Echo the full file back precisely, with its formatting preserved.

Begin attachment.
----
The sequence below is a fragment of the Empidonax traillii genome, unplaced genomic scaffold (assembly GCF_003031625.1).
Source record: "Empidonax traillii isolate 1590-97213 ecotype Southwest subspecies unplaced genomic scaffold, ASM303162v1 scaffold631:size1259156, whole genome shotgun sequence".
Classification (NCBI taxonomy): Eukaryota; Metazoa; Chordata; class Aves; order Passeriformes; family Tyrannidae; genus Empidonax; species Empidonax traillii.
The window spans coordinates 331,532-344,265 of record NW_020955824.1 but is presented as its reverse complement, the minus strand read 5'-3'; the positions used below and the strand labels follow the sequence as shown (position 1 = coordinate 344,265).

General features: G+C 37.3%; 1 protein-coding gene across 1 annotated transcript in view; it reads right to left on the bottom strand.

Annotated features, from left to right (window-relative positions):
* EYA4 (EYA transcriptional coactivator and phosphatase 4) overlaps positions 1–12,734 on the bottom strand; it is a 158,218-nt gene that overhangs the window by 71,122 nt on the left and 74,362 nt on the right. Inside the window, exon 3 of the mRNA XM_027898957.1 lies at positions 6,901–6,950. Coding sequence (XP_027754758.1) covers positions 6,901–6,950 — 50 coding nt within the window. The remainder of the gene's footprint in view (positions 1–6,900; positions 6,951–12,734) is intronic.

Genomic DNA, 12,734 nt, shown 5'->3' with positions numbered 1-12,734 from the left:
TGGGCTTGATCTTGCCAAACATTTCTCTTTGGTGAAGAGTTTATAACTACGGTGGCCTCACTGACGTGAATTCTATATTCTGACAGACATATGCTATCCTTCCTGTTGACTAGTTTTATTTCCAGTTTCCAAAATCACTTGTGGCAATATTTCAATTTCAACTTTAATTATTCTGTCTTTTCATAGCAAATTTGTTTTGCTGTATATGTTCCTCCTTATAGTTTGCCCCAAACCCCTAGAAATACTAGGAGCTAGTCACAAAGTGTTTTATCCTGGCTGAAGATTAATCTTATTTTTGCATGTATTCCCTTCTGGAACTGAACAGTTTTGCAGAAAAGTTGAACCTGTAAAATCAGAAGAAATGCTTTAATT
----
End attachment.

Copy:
The sequence below is a fragment of the Empidonax traillii genome, unplaced genomic scaffold (assembly GCF_003031625.1).
Source record: "Empidonax traillii isolate 1590-97213 ecotype Southwest subspecies unplaced genomic scaffold, ASM303162v1 scaffold631:size1259156, whole genome shotgun sequence".
Classification (NCBI taxonomy): Eukaryota; Metazoa; Chordata; class Aves; order Passeriformes; family Tyrannidae; genus Empidonax; species Empidonax traillii.
The window spans coordinates 331,532-344,265 of record NW_020955824.1 but is presented as its reverse complement, the minus strand read 5'-3'; the positions used below and the strand labels follow the sequence as shown (position 1 = coordinate 344,265).

General features: G+C 37.3%; 1 protein-coding gene across 1 annotated transcript in view; it reads right to left on the bottom strand.

Annotated features, from left to right (window-relative positions):
* EYA4 (EYA transcriptional coactivator and phosphatase 4) overlaps positions 1–12,734 on the bottom strand; it is a 158,218-nt gene that overhangs the window by 71,122 nt on the left and 74,362 nt on the right. Inside the window, exon 3 of the mRNA XM_027898957.1 lies at positions 6,901–6,950. Coding sequence (XP_027754758.1) covers positions 6,901–6,950 — 50 coding nt within the window. The remainder of the gene's footprint in view (positions 1–6,900; positions 6,951–12,734) is intronic.

Genomic DNA, 12,734 nt, shown 5'->3' with positions numbered 1-12,734 from the left:
TGGGCTTGATCTTGCCAAACATTTCTCTTTGGTGAAGAGTTTATAACTACGGTGGCCTCACTGACGTGAATTCTATATTCTGACAGACATATGCTATCCTTCCTGTTGACTAGTTTTATTTCCAGTTTCCAAAATCACTTGTGGCAATATTTCAATTTCAACTTTAATTATTCTGTCTTTTCATAGCAAATTTGTTTTGCTGTATATGTTCCTCCTTATAGTTTGCCCCAAACCCCTAGAAATACTAGGAGCTAGTCACAAAGTGTTTTATCCTGGCTGAAGATTAATCTTATTTTTGCATGTATTCCCTTCTGGAACTGAACAGTTTTGCAGAAAAGTTGAACCTGTAAAATCAGAAGAAATGCTTTAATT